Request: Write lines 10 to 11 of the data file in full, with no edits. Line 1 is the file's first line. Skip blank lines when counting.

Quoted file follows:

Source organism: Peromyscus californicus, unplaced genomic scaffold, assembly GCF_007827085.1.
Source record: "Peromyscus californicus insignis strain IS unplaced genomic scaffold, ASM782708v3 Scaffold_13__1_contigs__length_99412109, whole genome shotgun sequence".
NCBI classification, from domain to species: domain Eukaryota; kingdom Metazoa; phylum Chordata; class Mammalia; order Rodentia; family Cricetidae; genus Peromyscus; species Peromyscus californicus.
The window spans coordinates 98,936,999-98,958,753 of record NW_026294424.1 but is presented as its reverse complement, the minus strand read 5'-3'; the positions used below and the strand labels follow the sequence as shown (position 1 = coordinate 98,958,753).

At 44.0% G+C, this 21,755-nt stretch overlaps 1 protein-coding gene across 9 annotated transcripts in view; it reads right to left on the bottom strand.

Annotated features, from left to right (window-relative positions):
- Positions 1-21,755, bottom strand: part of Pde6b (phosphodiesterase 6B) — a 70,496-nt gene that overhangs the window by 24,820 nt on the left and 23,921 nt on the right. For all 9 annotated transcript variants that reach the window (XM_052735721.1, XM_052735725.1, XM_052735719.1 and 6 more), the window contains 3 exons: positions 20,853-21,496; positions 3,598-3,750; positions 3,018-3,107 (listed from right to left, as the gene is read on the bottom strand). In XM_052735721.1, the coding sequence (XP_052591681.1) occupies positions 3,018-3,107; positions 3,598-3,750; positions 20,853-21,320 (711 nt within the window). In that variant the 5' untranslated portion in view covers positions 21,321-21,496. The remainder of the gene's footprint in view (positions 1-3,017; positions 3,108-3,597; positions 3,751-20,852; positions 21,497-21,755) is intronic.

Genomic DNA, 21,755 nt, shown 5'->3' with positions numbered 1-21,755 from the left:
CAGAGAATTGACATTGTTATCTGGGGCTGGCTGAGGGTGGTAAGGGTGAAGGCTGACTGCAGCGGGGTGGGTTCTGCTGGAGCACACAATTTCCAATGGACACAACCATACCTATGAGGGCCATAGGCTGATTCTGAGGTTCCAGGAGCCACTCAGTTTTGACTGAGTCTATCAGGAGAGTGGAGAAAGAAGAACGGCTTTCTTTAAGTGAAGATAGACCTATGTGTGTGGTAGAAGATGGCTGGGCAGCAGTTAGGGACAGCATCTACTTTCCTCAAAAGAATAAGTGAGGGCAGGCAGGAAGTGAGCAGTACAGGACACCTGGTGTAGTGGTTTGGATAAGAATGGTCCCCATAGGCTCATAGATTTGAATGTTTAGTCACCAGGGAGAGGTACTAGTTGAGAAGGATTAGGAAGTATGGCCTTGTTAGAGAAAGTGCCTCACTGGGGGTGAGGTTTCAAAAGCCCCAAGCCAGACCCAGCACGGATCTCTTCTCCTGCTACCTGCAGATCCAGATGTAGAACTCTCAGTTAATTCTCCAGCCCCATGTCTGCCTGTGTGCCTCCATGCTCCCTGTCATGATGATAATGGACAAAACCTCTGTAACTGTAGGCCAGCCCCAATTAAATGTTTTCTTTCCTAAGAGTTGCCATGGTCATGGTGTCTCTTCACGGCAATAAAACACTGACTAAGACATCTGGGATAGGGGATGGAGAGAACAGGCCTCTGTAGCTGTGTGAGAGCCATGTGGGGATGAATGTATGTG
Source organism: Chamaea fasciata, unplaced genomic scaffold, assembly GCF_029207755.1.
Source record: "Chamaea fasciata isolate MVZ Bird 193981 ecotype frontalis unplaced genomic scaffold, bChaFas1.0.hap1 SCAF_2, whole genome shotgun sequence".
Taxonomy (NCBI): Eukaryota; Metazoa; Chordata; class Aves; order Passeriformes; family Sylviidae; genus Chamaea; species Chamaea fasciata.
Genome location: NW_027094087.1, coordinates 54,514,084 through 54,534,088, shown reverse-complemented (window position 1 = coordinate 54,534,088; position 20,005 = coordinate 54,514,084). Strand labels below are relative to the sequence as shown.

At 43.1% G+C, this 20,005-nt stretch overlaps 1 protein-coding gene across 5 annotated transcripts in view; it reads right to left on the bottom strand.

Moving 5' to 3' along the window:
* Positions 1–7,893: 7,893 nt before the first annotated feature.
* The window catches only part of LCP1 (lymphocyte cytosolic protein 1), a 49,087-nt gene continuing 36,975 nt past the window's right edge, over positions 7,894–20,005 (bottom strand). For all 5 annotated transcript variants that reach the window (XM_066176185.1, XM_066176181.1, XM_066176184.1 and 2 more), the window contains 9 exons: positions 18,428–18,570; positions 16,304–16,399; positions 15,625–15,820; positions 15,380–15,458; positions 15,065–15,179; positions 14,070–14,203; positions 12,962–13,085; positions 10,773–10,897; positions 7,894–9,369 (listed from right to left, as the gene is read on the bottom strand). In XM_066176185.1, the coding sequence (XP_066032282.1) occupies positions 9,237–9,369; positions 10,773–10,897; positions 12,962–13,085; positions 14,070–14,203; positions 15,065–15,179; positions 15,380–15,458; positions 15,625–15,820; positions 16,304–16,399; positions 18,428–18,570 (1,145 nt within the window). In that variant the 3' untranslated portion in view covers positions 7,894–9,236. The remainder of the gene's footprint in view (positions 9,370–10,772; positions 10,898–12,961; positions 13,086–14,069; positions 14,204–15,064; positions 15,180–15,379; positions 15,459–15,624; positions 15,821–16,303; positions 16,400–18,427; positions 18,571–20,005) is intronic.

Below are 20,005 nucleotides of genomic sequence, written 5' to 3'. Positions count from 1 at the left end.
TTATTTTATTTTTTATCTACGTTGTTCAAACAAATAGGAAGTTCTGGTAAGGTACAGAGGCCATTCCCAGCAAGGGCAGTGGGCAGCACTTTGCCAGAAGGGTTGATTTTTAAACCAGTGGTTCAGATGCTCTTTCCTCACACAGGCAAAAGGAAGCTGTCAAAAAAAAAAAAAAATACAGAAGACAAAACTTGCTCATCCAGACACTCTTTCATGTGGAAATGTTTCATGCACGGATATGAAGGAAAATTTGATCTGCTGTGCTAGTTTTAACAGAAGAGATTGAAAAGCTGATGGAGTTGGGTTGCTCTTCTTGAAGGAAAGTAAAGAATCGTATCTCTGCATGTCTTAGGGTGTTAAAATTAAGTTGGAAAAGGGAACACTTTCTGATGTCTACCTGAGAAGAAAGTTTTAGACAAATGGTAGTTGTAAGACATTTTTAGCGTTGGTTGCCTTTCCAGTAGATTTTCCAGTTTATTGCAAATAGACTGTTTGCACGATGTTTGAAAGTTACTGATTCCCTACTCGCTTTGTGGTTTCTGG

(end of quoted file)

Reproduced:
Source organism: Chamaea fasciata, unplaced genomic scaffold, assembly GCF_029207755.1.
Source record: "Chamaea fasciata isolate MVZ Bird 193981 ecotype frontalis unplaced genomic scaffold, bChaFas1.0.hap1 SCAF_2, whole genome shotgun sequence".